LAST TRAIN TO ISTANBUL:
EDA
AN ANTHOLOGY OF MODERN TURKISH POETRY


edited by Murat Nemet-Nejat
Talisman House, New Jersey
2004, 367 pp.

Review by T. Hibbard (10/07)


" . . . And the resonant sobbing of the seraphim
Shall not warp the dark gilt surfaces"
—O. Mandelshtam

Murat Nemet-Nejat has been a fervent advocate for modern 20th and 21st century Turkish/ Anatolian poetry and literature in general. One is immediately struck by the richness of the heritage which he presents: Byzantium, Constantinople, city of the first Christian Roman Emperor and subsequent center of the Islamic Ottoman Empire, capitol city of modern Turkey, today's Istanbul, today's East-West passageway is a prominent "nexus" of cultural conflict and its resolution. Amidst the "mongrel" archeological glitter, Nemet-Nejat believes there lies an "Asian sensibility," a cultural identity that is Istanbuls and Turkey's alone. This uniqueness, this style, this "allure," he calls "Eda," (a term borrowed from folk poetry) the title of his anthology, describing a brand of consciousness in the process of sorting through the complexity and reinvention of its own identity.

For Nemet-Nejat the Eda or character of Turkish poetry begins in a "pagan," "pre-Islamic" "godless Sufism." "Eda is the play of ideas through the body of Turkish [language]. Not only is it the poetics of Turkish poetry in the twentieth century, it is the extension of the language itself, the flowering of its inherent potentials." According to Nemet-Nejat, the Sufism of Turkish poetry is different from the much-translated, popular Sufism of the poetry of Rumi. Rumis poetry, says Nemet-Nejat, is based on ecstasy from wine and dance; Turkish Sufism has its roots in weeping. Other elements are moonlight as primary source of light, melancholy, and lack of gender distinctions.

The Sufism that forms the basis of Turkish poetry expresses yearnings. "Its God is pantheistic in contrast to the orthodox Sunni branch of the Islam, whose concept of God is legalistic..." At its center is an "intense" and "erotic" subjectivity. "In Sufism (and the poetry of Eda) the distinction (any distinction) does not truly exist; it (a bird for example) is a link between the divine (he/she/it) and human (he/she) with the constant possibility of movement among them." The historical and physical outer world transforms into a "space of psychic movement." "Distinctions dissolve into unity." "Images and thoughts collapse towards each other, in love."

From the 1920s to the 1990s this "fortuitous convergence of historical, linguistic and geographic factors" created a literature "unique in the twentieth century, with its own poetics, world view, and idiosyncratic sensibility."

The poetic samples contained in Eda are forged by its editor into a convincing testament to the veracity of this literary claim. There is in this anthology an abundance of excellent poetry. One is forced to agree that the roots of the contemporary body of poetry are in a sensuous yet spiritual Sufism, in an ascetic yearning and consciousness that ably yet magically link physical and spiritual love and thought.

One of the exemplary poems in the anthology, for instance, "Romeo and Romeo" (this poem has been called a homosexual poem but in my view is more insightfully viewed as a poem of self-examination) by Ahmet G,ntan, written in 1995, contains stanzas such as:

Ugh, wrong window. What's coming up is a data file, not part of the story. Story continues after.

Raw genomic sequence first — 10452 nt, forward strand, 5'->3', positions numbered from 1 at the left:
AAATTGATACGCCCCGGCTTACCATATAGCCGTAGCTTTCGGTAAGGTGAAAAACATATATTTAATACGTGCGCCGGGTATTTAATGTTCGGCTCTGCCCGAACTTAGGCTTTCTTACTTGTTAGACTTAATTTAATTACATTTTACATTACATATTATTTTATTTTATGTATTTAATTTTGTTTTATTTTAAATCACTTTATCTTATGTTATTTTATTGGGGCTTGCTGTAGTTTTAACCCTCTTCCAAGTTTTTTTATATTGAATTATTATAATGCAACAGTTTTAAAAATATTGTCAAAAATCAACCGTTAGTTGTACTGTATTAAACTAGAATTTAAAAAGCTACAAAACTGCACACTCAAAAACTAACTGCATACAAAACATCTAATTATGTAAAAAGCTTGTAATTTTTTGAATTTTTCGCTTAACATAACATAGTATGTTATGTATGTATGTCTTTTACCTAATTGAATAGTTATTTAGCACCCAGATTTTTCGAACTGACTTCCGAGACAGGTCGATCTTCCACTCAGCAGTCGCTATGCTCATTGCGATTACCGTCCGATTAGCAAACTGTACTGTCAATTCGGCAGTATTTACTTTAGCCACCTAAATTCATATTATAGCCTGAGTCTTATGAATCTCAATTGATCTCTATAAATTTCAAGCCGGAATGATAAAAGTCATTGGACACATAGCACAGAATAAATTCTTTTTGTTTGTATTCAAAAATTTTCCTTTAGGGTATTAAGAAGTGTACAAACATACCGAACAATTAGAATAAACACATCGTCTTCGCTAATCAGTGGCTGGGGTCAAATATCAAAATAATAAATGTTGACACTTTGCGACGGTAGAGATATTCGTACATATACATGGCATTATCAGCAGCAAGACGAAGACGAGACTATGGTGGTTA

Waited for your arrival, with you,
near, next someone someone, with me
Ill love him, he forgot it before

Forgetting, he slept, the before, with the one there,
but he says he compares tears to me, his better self,
sleeping forget, said, hey you, the one here.

and (from a different section)

Very simple, it, to me, you will show me,
as you look in your manner for me, Ill still be there,
whatever turns up, fetch and show me,
in my searching place, Ill find and return me.

In kucuk Iskender's breezy twenty-two page 1996 gathering of scattered word-riff clusters, "Souljam," are such lines as

which lover, whose night is immortal
an immortal stagger shoulders the night

dies at once, if i have a brother.
burns a flower, whose burning immemorial.

the dream in which i saw my grandma
burn her koran, I interpret it as
my sexual freedom, the serenity and inner peace of not learning
one single prayer which I can recite by heart

my identity is the befouling of what is
knowable and the downward velocity of becoming young

love, of a not yet visible asia, is
the barely sensible skin of plants.

A brief untitled 1991 poem by Seyhan ErozAlik

A dream in Istanbul of falling
a falling dream
Istanbul is falling in a dream
falling in Istanbul in a dream.

contrasts with his longer entry excerpted from "Coffee Grinds" which is the forebodings of twenty-four coffee cup readings:

In other words, something major is going on. (The Aegean light doesn't let me see it, besides,
ones fortune is illegible over water.)

Behind the swelling heart the horizon is tracing itself. (And it is vast. Is the tracing boundless,
or the horizon, decide for yourself.)

Of course, this fortune is a little dry, unlooked at a long time
fortunes dry, dry and crack, like lands with no water.
Yet fortunes are fortunes. Still...

Cemal Sureyas 1973 poem "Two Things" begins with these lines:

Don't erase, my darling,
your sin
with your tears;
because sin is fertile;
it carries the indestructible
colors of terror
to dreams;
opening for itself
a dark path
it finds an abyss
in the purest water;
it trusts chaos;
its epithet is death;
even if the tree
rants in the burning hive
of the working bee,
its name is etched
in its trunk
its leaves
will graze constellations
and the moon
will cool down
...

dont try to erase it,
my darling,
sin is a knowledge

Nemet-Nejat singles out Lale M,ld,rs poem "Waking To Constantinople" as one of the most important of the poems in his anthology. As though written on a nocturnal stroll in Constantinople/Istanbul, it is somewhat less abstract than the others. It contains a random mix of realistic sights and sounds that one might encounter on the streets of a large metropolis: a black tramp steamer, girls "dancing the hula hoop," songs of Marianne Faithful, a "nightoid" on his motorcycle.....

the Byzantium dream with Lions, aware that the few meticulous readers
who are still unable to move from pleasure principle
to reality principle and the peanut gallery
are in danger of taking seriously these narratives
of dream.